“Turbocharging your Animations” — How to speed up with Lottie

06 February 2019
Lottie Animation

With the Lottie library, you can use dynamic animations in your application with just one JSON file. This animation can be anything. It can be a loader, a tutorial, or a Mario character who jumps on a shark and eats a mushroom (insert better joke here). Lottie is available for iOS, Android, React Native and Web.

“Turbocharging your Animations” — How to speed up with Lottie

Do you get impatient when an instructional animation moves too slow? Are you frustrated when the onboarding flow of an application is full of information you already know, but you’re afraid to skip through it in case you might miss something? In this article, I’ll be taking a look at a solution to these problems with Lottie.

What is Lottie good for?

What was my goal?

It was to create a cool animation using only one Lottie JSON file and to allow users to speed it up or play it in reverse if they want. I wanted to achieve this with a simple GestureDetector: if the user swipes right then the animation speeds up; swiping left makes the animation play in reverse.

Using GestureDetector

I implemented two methods: swipeRight() and swipeLeft() in the OnSwipeListener class. Both are calling the handleSpeedChanged() method with different values.

lottieAnimationView.setOnTouchListener(object : OnSwipeListener(applicationContext) {

override fun onSwipeRight() = handleSpeedChanged(ANIMATION_INCREASED_SPEED.unaryMinus())

override fun onSwipeLeft() = handleSpeedChanged(ANIMATION_INCREASED_SPEED)

In the handleSpeedChanged() method, we set the values that the algorithm will use (reversed, targetFraction). When the animation finishes, we can start it again at the correct speed. In reverse mode, we must set the speed first before the animation starts to play backwards. In this case, it would be a mistake to call the playAnimation() method first, because then the whole animation would play from the beginning, and the speed would only change afterwards.

private fun handleSpeedChanged(speed: Float) {
reversed = speed < 0

if (!lottieAnimationView.isAnimating) {
if (reversed) {
lottieAnimationView.speed = speed
} else {
lottieAnimationView.speed = speed
} else {
lottieAnimationView.speed = speed

targetFraction = getTargetFraction()
actualSpeedValue.text = getString(R.string.actual_speed_label, speed.toInt())

In the next section, I will talk a little bit about the fractions, which are the most important part of our algorithm.


To separate the animation and speed up some periods, we must know the elapsed/interpolated fractions of the animation (from-to).

In this case, it has steps:

If we speed it up in reverse, we will need the inverse value of the fraction.

In the example app, every reverse swipe will go back to the start value of the previous step.

As you can see, there are only two backward steps, because if forward and backward steps were divided the same way, then the user would not be able to go back to the beginning of the animation.

Target fraction

The value of targetFraction tells us when a period is over. This method returns the next correct value:

private fun getTargetFraction() = with(lottieAnimationView) {
when {
reversed && progress > SECOND_STEP_END_FRACTION ->

We must check the reversed flag in every line, because if it is true, then we return the inverse value of the fraction of the previous steps.

The targetFraction is instrumental in the AnimationUpdateListener implementation, where we can know the current animated fraction value, which means the current animation progress. If the animatedFraction is greater than the targetFraction, then we recalculate the targetFraction value and reduce the speed if necessary.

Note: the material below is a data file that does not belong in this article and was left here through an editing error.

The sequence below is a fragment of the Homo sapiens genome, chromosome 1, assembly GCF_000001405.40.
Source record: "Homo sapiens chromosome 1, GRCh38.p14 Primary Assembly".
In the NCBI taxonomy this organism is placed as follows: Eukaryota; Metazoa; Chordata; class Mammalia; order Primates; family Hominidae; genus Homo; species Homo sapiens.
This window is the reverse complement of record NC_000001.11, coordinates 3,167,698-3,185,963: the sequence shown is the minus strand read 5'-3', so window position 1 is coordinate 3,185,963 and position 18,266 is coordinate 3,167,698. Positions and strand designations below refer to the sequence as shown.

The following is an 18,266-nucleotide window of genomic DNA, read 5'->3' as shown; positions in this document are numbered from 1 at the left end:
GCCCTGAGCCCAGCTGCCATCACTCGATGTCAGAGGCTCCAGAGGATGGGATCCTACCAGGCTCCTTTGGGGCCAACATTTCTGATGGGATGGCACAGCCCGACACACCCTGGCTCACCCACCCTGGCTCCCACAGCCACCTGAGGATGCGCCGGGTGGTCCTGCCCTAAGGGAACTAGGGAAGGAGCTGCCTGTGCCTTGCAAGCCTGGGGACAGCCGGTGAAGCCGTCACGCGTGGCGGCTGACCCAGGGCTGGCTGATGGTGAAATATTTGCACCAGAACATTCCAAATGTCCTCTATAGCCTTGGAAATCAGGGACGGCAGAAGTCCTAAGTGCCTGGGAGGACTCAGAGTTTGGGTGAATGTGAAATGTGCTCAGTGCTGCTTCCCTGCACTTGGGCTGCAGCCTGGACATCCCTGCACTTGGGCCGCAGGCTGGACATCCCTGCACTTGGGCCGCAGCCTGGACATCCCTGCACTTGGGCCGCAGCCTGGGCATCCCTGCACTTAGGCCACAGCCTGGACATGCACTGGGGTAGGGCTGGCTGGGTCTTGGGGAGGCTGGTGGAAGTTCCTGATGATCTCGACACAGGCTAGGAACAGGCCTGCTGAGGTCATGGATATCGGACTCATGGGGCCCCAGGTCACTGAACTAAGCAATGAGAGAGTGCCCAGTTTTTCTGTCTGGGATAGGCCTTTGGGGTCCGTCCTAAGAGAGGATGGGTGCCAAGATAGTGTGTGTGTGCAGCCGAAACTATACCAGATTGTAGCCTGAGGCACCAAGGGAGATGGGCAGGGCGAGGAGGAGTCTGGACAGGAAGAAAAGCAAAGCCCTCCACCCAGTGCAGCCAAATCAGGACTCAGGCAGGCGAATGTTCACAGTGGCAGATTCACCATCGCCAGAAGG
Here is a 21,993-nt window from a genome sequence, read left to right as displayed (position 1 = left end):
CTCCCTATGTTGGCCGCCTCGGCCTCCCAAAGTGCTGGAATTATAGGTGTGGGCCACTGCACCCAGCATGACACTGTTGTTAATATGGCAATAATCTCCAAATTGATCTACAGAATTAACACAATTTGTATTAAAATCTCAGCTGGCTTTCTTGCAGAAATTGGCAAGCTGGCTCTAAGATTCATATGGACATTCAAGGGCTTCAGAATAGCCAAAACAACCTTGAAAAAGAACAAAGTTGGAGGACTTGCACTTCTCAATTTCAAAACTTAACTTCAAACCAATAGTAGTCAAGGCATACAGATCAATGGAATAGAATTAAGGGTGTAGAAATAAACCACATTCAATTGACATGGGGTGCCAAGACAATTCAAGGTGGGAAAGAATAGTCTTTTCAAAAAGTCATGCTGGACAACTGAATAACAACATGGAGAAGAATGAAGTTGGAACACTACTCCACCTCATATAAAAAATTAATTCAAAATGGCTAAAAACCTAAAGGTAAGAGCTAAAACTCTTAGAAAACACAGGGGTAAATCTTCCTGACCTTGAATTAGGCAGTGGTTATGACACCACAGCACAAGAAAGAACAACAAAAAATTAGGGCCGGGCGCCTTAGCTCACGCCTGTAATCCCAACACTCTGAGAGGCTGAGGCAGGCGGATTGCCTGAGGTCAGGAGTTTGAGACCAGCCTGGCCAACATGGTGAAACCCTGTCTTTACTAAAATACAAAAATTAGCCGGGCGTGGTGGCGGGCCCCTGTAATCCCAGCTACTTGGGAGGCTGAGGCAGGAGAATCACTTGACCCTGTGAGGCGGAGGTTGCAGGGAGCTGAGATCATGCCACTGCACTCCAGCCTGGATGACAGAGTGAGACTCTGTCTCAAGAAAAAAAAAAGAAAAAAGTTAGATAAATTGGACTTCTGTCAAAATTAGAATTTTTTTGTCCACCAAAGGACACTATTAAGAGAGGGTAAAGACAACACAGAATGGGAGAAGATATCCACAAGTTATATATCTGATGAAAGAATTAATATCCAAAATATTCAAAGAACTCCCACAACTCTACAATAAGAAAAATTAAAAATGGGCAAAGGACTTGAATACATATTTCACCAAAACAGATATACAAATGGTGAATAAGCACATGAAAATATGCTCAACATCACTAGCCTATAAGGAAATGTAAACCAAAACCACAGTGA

lottieAnimationView.addAnimatorUpdateListener { animation ->
val step = if (reversed) {
getAnimationStepFromFraction(1 - animation.animatedFraction)
} else {

if (circleIndicator.selectedItem != step) {
circleIndicator.selectedItem = step

if (targetFraction <= animation.animatedFraction) {

Besides this, we set the value of the circleIndicator.selectedItem here, which represents the current step. The reversed flag and the getAnimationStep() method can help us. This is almost the same method as the getTargetFraction(), but we are using the animatedFraction value to calculate the current step.

Notice: The lottieAnimationView.progress value is not necessarily equal to the animatedFractionValue. For example, if the animation speed were negative (-4f), then the progress value (0.6) and the animatedFraction (0.4) value would be different. In that case, the animation end would be the animation start, which is why the animatedFraction value would be 1 - 0.6 = 0.4.

private fun getAnimationStepFromFraction(fraction: Float): Int {
return when {


For this project, I used Kotlin, AndroidX and KotlinX.

In the example application, you can swipe left or right and the Mario animation will speed up or play in reverse. If you play it backwards to the beginning then it will start again at normal speed. As I mentioned before, the circleIndicator can tell you the current step. Below that, you can also see the current speed of the animation.

Lottie can be an effective way of giving information to the user, since it can show an animation that the user might otherwise want to skip through. Being able to adjust the speed is essential, so the user doesn’t get bored. Fortunately, with Lottie this is simple.

So, put on your Mario cap, jump on a shark, eat a big mushroom and start turbocharging your Lottie animations! :)

Example application:


Example Lottie JSON files:


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“Turbocharging your Animations” — How to speed up with Lottie was originally published in Supercharge's Digital Product Development Guide on Medium, where people are continuing the conversation by highlighting and responding to this story.